When I got to the fork in the road, where I could choose the recommended flatter route versus the less-traveled “official” route, I was inspired to go for the latter. What could go wrong? It turns out, for a green pilgrim, plenty! The very steep trail didn’t seem to have that far of a climb, but in what turned out to be a recurring theme,  each apparent crest in the trail, once reached, would reveal yet another crest to be overcome. All this was happening as temperature and humidity was approaching the 90s.

The marker on the bridge where the Camino del Norte starts in Hendaia, just before you cross the French/Spanish border across the Bidassoa
The marker on the bridge where the Camino del Norte starts in Hendaia, just before you cross the French/Spanish border across the Bidassoa

I don’t think that I’m exaggerating when I say that I set a personal record for sweating that day. My clothes were sopping wet, and the towel that I had brought seemed to have been dunked in a hot, funky, salty bathtub. To top things off, there are no sources of water anywhere beyond the sanctuary. If it were not for the generosity of a picnicking couple and an etxekoandre who refilled my water bottle as I got into Lezo, I would have come very close to be the next headline in the vein of “Idiot Hiker Suffers Heatstroke, Airlifted Off Jaizkibel.”

Over 2,000 feet of climb also means over 2000 feet of descent, so the way down was only slightly more relaxing, inflicting sore joints, twitching calves and quadriceps, and the occasional debilitating muscle cramps. Suffice it to say that I abandoned all hope of rewarding myself with pintxos in Donostia. I headed for the nearest train station and crawled back to Zarautz, tail between the legs.

I managed to return to finish that leg from Pasaia to Donostia, complete with the crossing, on a following day. The feeling of accomplishment is amazing. Breakfast of champions for that day was a tuna empanada, washed down with some local cider.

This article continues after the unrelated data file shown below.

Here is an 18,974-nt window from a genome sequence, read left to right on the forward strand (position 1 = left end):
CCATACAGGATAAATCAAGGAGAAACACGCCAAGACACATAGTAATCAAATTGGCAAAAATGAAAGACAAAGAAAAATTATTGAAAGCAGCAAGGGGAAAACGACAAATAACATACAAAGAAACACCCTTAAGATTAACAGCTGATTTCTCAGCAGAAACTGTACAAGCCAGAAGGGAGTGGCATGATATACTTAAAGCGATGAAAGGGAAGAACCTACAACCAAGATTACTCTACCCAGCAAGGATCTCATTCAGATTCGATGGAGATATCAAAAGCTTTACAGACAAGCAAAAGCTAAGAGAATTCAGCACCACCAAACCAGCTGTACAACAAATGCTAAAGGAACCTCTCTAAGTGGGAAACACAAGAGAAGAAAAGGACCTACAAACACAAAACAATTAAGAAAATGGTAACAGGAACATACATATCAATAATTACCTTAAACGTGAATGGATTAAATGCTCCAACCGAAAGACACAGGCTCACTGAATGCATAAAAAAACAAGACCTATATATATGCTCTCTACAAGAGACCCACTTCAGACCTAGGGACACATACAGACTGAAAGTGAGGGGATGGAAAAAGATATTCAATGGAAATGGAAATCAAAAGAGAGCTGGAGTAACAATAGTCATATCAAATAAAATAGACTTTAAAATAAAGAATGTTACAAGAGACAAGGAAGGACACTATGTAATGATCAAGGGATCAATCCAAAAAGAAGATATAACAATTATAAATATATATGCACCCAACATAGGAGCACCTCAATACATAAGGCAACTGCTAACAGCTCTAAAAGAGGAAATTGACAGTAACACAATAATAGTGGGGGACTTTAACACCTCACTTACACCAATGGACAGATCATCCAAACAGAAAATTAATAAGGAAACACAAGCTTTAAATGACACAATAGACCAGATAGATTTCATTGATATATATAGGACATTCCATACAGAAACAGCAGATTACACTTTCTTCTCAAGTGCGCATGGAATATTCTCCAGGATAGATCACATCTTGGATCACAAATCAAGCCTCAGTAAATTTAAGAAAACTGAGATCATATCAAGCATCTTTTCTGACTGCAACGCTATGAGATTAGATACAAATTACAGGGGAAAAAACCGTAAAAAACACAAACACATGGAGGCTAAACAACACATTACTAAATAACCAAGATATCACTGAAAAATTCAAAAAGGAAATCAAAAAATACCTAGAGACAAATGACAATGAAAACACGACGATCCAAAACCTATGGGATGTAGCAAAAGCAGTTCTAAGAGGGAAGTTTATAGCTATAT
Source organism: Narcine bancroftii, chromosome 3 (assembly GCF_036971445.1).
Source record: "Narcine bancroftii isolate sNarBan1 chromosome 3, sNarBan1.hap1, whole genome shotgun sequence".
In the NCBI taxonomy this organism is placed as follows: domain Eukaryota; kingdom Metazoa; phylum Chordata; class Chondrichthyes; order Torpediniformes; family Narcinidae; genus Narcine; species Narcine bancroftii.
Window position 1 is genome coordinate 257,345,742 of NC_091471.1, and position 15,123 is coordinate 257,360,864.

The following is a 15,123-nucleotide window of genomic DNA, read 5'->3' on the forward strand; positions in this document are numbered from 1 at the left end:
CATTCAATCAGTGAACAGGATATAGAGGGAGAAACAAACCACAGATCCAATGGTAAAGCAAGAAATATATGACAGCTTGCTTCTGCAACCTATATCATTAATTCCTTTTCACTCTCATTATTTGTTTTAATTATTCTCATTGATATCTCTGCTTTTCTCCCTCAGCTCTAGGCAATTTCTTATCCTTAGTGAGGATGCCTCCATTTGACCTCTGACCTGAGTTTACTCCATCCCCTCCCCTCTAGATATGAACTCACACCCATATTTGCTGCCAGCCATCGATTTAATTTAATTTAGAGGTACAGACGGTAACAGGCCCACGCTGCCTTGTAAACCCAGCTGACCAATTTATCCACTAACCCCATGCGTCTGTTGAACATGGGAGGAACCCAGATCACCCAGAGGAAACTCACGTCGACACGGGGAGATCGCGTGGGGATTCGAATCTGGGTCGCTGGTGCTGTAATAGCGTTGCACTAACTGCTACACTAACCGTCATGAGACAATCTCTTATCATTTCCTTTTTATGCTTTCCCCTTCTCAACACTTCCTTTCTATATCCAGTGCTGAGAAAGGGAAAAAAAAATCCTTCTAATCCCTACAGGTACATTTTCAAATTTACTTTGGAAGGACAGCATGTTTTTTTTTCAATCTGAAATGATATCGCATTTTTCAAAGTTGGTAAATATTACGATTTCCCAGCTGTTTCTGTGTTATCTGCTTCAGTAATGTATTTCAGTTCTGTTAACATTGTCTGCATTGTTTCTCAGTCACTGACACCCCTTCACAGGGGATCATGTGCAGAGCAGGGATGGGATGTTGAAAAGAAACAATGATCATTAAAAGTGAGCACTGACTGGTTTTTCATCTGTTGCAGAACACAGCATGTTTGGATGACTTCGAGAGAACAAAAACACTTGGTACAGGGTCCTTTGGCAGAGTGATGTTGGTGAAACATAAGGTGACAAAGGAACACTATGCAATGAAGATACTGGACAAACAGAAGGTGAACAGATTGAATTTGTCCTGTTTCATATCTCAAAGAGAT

On May 22, I managed to tackle the Donostia-Zarautz stage, but in reverse. We were in for another day of tropical weather, and I didn’t want to miss out on the coolest part of the day sitting on a train. So I walked out my front door and climbed over the hill and through the txakoli vineyards to Orio, where I started the real climb to Igeldo after another tortilla breakfast of champions. I came better equipped water-wise, and although I still finished with thoroughly soaked clothing and towel, at least I never felt like my life was in danger.

My final training day was on May 29. I met up with my friends Joe and Iosune at her place in the Vista Alegre neighborhood in Zarautz, right next to the old Roman road that goes up the hill through yet more txakoli vineyards. Our target was the town of Deba, the end of the next stage on the Camino del Norte. I had a decent breakfast before leaving the house, which carried me over the hill to Zumaia, across the harbor by ferry, and up to the picnic grounds at Elorriaga.

Here we took a break in the tradition of the hamaiketako, the mid-morning snack, which for us was a chorizo sandwich chased down with a beer. This is another route where the traditional route takes you up to the clouds, while there are alternate routes that are a bit flatter. We opted for the traditional route through Itziar and the added exercise made the arrival in Deba all the more welcome.

Tomorrow I catch my plane to Portugal to start walking for real. At the end of our trip on June 10, some 400-plus Cisco employees will converge on Santiago de Compostela, all walking to raise money for various causes. To read more about the causes that I’m supporting, and to donate if you so choose, go to the Michael McCay Camino de Santiago Fundraising Page.

Walking along the Camino de Santiago near Zumaia
McCay, with friends, walks along the Camino de Santiago between Zumaia and Deba
The old Roman Road leading out of Zarautz, Spain
The old Roman Road leading out of the town of Zarautz, Gipuzkoa toward the west.